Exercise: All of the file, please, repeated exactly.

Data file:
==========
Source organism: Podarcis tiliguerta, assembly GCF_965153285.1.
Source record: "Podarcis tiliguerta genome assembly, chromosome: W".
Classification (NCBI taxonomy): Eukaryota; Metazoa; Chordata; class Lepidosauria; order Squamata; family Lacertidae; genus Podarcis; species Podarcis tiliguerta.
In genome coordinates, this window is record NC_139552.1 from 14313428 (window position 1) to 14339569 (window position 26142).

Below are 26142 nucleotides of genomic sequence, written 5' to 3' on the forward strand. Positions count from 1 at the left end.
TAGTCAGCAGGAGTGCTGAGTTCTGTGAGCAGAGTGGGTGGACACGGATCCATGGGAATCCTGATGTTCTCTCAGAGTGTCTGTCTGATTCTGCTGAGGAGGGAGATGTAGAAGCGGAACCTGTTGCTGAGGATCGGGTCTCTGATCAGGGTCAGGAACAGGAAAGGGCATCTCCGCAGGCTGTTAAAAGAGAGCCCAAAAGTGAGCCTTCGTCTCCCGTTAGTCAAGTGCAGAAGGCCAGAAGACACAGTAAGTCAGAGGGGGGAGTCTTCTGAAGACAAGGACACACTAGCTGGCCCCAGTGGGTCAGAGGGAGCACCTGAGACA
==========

Source organism: Podarcis tiliguerta, assembly GCF_965153285.1.
Source record: "Podarcis tiliguerta genome assembly, chromosome: W".
Classification (NCBI taxonomy): Eukaryota; Metazoa; Chordata; class Lepidosauria; order Squamata; family Lacertidae; genus Podarcis; species Podarcis tiliguerta.
In genome coordinates, this window is record NC_139552.1 from 14313428 (window position 1) to 14339569 (window position 26142).

Below are 26142 nucleotides of genomic sequence, written 5' to 3' on the forward strand. Positions count from 1 at the left end.
TAGTCAGCAGGAGTGCTGAGTTCTGTGAGCAGAGTGGGTGGACACGGATCCATGGGAATCCTGATGTTCTCTCAGAGTGTCTGTCTGATTCTGCTGAGGAGGGAGATGTAGAAGCGGAACCTGTTGCTGAGGATCGGGTCTCTGATCAGGGTCAGGAACAGGAAAGGGCATCTCCGCAGGCTGTTAAAAGAGAGCCCAAAAGTGAGCCTTCGTCTCCCGTTAGTCAAGTGCAGAAGGCCAGAAGACACAGTAAGTCAGAGGGGGGAGTCTTCTGAAGACAAGGACACACTAGCTGGCCCCAGTGGGTCAGAGGGAGCACCTGAGACA